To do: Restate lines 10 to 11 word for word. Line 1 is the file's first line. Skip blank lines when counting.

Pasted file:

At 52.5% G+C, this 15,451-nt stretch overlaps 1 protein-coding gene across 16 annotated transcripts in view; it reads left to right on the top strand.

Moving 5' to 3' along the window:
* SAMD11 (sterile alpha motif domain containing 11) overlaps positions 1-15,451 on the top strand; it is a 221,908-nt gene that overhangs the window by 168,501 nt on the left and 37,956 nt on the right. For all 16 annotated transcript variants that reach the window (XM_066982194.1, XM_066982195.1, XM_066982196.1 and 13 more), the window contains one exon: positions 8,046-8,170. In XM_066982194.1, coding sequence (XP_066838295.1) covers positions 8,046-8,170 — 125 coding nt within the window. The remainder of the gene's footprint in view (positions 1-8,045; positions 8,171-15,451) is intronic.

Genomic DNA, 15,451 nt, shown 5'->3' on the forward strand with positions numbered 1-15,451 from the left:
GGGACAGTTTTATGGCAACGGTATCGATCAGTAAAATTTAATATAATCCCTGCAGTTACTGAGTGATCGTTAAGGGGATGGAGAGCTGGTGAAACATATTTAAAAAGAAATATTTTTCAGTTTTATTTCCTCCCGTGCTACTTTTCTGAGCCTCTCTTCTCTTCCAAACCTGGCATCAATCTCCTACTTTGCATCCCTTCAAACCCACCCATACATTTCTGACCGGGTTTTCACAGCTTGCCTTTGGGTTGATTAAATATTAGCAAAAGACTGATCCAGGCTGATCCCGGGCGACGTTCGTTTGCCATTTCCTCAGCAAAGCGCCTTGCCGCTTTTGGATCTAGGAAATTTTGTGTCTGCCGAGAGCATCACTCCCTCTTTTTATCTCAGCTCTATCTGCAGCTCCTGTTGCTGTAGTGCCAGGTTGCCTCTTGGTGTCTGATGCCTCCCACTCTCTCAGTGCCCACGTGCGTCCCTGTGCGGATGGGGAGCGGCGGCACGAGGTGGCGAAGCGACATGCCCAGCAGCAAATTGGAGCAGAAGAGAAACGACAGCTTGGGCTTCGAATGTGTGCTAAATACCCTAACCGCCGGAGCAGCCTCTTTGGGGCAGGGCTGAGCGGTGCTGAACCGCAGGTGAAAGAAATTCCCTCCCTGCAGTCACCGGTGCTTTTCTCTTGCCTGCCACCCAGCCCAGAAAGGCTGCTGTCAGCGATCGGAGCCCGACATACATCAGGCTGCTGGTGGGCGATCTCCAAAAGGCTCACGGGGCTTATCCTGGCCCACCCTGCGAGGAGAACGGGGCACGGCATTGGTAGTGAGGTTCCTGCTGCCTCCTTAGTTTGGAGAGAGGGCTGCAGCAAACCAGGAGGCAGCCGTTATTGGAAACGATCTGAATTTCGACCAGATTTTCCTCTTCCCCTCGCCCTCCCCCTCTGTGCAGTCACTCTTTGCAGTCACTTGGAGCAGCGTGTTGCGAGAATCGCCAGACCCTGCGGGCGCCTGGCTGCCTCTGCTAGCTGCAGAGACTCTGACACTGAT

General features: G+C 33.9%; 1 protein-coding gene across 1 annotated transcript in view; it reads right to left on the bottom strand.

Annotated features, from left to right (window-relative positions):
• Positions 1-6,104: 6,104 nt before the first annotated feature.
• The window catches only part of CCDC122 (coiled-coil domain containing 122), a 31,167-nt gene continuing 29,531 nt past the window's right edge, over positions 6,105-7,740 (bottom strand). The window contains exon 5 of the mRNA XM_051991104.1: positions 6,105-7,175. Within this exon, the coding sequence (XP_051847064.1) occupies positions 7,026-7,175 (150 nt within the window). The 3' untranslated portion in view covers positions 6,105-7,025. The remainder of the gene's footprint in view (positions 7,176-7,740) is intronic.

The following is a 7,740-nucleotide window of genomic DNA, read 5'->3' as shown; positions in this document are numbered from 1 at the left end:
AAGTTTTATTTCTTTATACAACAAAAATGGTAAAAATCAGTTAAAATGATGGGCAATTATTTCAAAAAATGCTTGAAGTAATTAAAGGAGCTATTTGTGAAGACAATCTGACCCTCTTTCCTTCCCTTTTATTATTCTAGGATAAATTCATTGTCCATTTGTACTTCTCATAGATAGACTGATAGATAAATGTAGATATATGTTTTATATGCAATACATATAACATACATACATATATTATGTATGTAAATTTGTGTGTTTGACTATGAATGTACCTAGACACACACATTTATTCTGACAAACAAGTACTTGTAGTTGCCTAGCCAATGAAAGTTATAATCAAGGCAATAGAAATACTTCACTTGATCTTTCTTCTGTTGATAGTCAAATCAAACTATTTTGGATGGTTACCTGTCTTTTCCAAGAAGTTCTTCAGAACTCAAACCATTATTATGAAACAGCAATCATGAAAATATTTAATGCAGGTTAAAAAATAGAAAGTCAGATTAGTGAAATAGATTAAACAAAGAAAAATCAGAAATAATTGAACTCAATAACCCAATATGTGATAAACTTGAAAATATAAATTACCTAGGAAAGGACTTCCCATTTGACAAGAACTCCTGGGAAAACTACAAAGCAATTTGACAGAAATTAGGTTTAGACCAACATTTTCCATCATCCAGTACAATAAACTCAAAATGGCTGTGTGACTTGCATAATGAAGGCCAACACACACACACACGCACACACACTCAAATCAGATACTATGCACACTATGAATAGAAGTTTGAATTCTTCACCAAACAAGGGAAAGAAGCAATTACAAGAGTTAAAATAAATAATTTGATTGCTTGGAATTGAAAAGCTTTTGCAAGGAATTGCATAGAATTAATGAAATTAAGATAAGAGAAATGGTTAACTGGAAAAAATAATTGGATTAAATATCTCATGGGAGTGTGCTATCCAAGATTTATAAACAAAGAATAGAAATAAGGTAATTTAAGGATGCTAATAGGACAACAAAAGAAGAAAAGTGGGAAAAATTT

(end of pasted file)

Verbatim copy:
The following is a 7,740-nucleotide window of genomic DNA, read 5'->3' as shown; positions in this document are numbered from 1 at the left end:
AAGTTTTATTTCTTTATACAACAAAAATGGTAAAAATCAGTTAAAATGATGGGCAATTATTTCAAAAAATGCTTGAAGTAATTAAAGGAGCTATTTGTGAAGACAATCTGACCCTCTTTCCTTCCCTTTTATTATTCTAGGATAAATTCATTGTCCATTTGTACTTCTCATAGATAGACTGATAGATAAATGTAGATATATGTTTTATATGCAATACATATAACATACATACATATATTATGTATGTAAATTTGTGTGTTTGACTATGAATGTACCTAGACACACACATTTATTCTGACAAACAAGTACTTGTAGTTGCCTAGCCAATGAAAGTTATAATCAAGGCAATAGAAATACTTCACTTGATCTTTCTTCTGTTGATAGTCAAATCAAACTATTTTGGATGGTTACCTGTCTTTTCCAAGAAGTTCTTCAGAACTCAAACCATTATTATGAAACAGCAATCATGAAAATATTTAATGCAGGTTAAAAAATAGAAAGTCAGATTAGTGAAATAGATTAAACAAAGAAAAATCAGAAATAATTGAACTCAATAACCCAATATGTGATAAACTTGAAAATATAAATTACCTAGGAAAGGACTTCCCATTTGACAAGAACTCCTGGGAAAACTACAAAGCAATTTGACAGAAATTAGGTTTAGACCAACATTTTCCATCATCCAGTACAATAAACTCAAAATGGCTGTGTGACTTGCATAATGAAGGCCAACACACACACACACGCACACACACTCAAATCAGATACTATGCACACTATGAATAGAAGTTTGAATTCTTCACCAAACAAGGGAAAGAAGCAATTACAAGAGTTAAAATAAATAATTTGATTGCTTGGAATTGAAAAGCTTTTGCAAGGAATTGCATAGAATTAATGAAATTAAGATAAGAGAAATGGTTAACTGGAAAAAATAATTGGATTAAATATCTCATGGGAGTGTGCTATCCAAGATTTATAAACAAAGAATAGAAATAAGGTAATTTAAGGATGCTAATAGGACAACAAAAGAAGAAAAGTGGGAAAAATTT